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Mt. St. Helens from the top of Windy Ridge Observatory.

M: Mt. St. Helens’ caldera got its unique shape due to the nature of the eruption that created it. Before magma began building up, St. Helens was an almost perfect example of a composite volcano (imagine Mt. Fuji in Japan if you need a modern equivalent). Unfortunately, this perfection was not to last, as the magma building up under the earth caused the northern face of the mountain to bulge. When the eruption finally did occur, it blasted out, not up, leaving the inside of the volcano’s crater exposed.

Thirty-three years after that eruption, Pat and I decided that it was the crater, or as close as we could get without extensive permits and preparations, that was our destination for the day’s hike. This meant Loowit Falls. 

P: It was a park ranger that suggested Loowit Falls, which originates in Crater Glacier. Having hiked the trail herself, she was spot on with the timing, distance, and difficulty of the hike (plus a little extra for photos).

M: Leaving Windy Ridge, we embarked on a nearly ten-mile (round trip) hike through the blast zone. If you go, bring plenty of water, and remember to reapply your sunscreen often, as there is little in the way of shade. The path is pretty well-marked, but if you get confused (as happened to us repeatedly when we had to walk through dry stream beds) the park rangers have erected stone markers to guide you. Think 2010 Vancouver Olympics logo, and you have a rough idea of what some of the markers looked like.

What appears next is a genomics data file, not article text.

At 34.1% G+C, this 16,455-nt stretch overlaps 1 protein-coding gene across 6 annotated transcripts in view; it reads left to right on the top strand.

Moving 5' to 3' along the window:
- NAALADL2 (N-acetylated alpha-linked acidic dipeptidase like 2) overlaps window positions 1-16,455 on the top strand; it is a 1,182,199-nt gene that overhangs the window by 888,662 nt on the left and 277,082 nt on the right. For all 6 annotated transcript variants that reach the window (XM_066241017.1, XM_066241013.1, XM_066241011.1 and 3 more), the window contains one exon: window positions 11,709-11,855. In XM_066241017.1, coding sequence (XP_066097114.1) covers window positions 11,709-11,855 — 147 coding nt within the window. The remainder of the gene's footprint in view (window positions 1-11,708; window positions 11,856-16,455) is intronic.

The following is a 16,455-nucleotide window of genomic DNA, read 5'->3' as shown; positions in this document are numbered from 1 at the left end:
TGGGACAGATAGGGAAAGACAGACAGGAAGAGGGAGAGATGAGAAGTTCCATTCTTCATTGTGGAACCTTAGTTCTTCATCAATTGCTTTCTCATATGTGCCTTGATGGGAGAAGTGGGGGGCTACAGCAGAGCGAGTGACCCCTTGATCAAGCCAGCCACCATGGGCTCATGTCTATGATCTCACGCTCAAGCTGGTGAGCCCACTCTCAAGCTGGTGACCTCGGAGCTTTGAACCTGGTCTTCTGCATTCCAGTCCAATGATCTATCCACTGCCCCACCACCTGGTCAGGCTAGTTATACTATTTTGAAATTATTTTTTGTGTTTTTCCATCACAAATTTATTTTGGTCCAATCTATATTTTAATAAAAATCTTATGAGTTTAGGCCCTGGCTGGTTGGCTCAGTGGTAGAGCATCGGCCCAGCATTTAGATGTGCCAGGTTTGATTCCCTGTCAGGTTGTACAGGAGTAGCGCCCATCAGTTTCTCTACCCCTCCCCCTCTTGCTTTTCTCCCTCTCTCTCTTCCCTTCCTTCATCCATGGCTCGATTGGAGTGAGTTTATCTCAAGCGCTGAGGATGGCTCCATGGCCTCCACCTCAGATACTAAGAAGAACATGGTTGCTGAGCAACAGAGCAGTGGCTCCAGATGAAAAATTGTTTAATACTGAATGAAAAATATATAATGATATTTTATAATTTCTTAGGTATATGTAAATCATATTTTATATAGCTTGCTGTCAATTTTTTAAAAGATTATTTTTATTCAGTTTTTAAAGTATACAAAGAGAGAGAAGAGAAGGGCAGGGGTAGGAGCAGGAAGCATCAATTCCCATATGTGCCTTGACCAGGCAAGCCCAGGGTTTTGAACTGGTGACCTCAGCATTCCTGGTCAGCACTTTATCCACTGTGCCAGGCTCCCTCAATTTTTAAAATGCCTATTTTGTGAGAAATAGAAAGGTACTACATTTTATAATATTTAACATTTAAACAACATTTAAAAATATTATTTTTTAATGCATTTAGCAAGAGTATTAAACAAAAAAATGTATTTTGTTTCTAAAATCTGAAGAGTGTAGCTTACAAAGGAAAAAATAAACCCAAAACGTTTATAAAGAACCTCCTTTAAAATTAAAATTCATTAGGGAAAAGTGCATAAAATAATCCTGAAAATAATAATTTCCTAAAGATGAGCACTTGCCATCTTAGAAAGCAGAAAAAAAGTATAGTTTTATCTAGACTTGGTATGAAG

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A herd of mountain goats lounging on Mt. St. Helens’ slopes.

M: While out and about, you may be fortunate enough to spot some mountain goats (see above). Unlike deer, who returned to the blast zone less than a week after the eruption, mountain goats have taken a little longer to warm back up to the place. However, this is mostly due to their need to eat butting up against the mountain’s lack of suitable vegetation.

P: We would have missed them entirely if not for stopping to talk with a Father/Son pair returning from Loowit Falls. It is easy to miss what you weren’t looking for.

Loowit_Falls
Loowit Falls from as close as we could get.

MPerhaps the greatest downside to this particular hike is that Loowit Falls is inaccessible from the trail. You can clearly see it from the trail’s end, but how close you get to it depends in large part on the zoom capabilities of your camera. While this is disappointing, it is also somewhat refreshing: The Mt. St. Helens National Volcanic Monument is meant to afford scientists the chance to watch nature recover without (major) interference from people. The fact that we’re allowed to hike through this living laboratory at all is pretty amazing, so being kept back from a waterfall in order to preserve it (and, one presumes, our own safety and well-being) is a small price to pay.